Wednesday, July 01, 2009

Blue Parakeet: Chapter 4

In chapter 4 of Scot McKnight's fine Blue Parakeet, it's all about story and the retelling of the story with fresh nuance at each and every turn. He calls these retellings "wiki-stories" in the manner that the Wikipedia is put together article by article - hey, in some cases word by word, by the bearers of remarkably different viewpoints united in a common cause; it's a distributed model for a post-Babel world. What else could serve such a disparate, dispersed people?

Scot uses Mt 4:1-11 (TM) to illustrate the idea of wiki-story. It's the story of Jesus' temptation in the wilderness, and Scot explains that this could serve as a "perfected" retelling of either Adam & Eve's temptation, or the wilderness travails of the children of Israel. Either one works; indeed, maybe that's the point - Jesus steps in to whatever story and, in walking through it again, redeems it and reconciles it to Himself. And just this small taste, this one example, starts to open up an entire universe of possibilities for us: maybe this is how the ministry of reconciliation actually works! And then we're able to make the traditional application of rebuking Satan and his temptations with scripture just like Jesus, only now, through this reading of the story as a wiki-story, we're suddenly much more solidly grounded, more thoroughly prepared for the vagaries of life.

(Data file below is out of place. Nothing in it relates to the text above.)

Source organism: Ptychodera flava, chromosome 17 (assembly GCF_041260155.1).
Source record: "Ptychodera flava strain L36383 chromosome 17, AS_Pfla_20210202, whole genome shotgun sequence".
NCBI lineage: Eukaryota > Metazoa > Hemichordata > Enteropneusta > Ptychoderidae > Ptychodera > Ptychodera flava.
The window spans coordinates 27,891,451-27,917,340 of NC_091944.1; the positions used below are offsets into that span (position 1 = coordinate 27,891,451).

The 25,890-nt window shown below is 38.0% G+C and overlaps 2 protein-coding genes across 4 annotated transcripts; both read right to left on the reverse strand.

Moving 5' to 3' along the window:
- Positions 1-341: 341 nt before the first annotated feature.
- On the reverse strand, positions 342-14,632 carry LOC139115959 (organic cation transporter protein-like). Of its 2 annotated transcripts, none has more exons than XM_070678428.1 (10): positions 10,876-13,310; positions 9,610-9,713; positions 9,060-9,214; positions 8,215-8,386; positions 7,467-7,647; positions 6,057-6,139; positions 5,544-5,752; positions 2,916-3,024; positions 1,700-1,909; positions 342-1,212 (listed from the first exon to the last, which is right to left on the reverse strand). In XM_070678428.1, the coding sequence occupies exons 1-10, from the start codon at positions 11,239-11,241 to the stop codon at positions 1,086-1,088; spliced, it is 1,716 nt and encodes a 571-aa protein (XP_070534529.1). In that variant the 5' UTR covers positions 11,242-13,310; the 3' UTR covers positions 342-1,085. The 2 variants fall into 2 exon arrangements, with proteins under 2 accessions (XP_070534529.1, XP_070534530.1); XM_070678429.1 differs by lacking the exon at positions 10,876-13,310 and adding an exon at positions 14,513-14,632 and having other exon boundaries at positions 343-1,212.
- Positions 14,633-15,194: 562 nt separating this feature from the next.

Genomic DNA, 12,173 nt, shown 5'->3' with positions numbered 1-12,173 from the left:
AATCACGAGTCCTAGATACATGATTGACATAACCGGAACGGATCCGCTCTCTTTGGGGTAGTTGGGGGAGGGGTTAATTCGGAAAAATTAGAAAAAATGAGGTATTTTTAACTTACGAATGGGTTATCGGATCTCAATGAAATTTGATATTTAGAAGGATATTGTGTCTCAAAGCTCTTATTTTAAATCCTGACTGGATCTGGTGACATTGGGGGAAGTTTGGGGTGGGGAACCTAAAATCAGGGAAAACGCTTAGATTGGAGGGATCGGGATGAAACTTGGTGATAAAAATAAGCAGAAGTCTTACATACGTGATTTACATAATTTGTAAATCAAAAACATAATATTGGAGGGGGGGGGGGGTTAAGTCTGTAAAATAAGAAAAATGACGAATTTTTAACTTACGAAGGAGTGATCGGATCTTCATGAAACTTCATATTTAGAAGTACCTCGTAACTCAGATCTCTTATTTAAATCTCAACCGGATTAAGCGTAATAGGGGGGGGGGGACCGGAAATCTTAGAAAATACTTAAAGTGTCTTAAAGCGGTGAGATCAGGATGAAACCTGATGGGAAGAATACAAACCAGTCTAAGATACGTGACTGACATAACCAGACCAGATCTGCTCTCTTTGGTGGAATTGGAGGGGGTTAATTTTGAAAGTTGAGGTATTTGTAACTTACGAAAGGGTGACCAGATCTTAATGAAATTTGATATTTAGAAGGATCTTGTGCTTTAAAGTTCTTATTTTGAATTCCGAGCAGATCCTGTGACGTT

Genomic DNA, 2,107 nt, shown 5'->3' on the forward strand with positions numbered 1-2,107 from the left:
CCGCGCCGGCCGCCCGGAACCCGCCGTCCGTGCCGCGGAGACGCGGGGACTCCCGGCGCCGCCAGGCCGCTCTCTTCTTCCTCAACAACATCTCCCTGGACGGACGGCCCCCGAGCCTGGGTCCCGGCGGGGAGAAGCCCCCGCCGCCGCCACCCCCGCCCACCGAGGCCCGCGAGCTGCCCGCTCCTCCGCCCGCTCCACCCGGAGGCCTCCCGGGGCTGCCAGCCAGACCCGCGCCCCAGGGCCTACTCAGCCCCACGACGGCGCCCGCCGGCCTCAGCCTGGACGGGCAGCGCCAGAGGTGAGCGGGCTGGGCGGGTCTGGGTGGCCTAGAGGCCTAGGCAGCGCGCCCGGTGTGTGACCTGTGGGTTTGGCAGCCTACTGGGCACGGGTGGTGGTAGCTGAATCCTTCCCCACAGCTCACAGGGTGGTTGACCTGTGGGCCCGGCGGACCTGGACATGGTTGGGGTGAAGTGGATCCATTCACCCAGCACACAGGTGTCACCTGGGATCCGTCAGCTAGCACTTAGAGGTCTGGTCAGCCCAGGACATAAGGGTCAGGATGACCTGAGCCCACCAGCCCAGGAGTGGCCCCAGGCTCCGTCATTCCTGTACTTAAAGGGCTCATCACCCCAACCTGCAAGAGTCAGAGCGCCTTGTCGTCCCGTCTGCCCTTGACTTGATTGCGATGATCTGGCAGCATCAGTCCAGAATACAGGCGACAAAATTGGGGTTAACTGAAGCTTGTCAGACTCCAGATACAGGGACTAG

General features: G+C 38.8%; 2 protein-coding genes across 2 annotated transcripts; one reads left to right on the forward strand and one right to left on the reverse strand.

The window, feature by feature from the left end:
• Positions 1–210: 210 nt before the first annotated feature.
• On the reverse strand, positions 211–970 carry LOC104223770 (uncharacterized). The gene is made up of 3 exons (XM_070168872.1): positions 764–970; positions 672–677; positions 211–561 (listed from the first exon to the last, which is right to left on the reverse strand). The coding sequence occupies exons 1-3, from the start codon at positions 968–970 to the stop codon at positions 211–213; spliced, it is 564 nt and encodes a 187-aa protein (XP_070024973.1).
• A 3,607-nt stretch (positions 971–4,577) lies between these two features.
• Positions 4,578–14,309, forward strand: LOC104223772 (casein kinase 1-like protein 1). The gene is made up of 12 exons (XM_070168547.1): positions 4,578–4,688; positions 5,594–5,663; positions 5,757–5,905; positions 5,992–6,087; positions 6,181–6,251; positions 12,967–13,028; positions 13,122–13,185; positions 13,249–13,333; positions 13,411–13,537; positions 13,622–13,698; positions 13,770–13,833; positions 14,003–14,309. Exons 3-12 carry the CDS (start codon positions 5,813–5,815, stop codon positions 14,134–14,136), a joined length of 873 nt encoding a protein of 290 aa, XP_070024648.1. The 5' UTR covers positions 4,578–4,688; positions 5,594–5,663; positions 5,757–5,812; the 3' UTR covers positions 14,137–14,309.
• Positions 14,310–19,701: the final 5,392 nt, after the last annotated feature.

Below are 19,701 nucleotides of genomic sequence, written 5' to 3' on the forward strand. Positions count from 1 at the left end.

The Bible is flexible. It's vast. It's wide, covering a bazillion different things, and it's deep, restating some themes over and over with subtle variations, fitting itself through these countless iterations closer and closer to where we actually are, wherever we've actually washed up, painfully in need of rescue.

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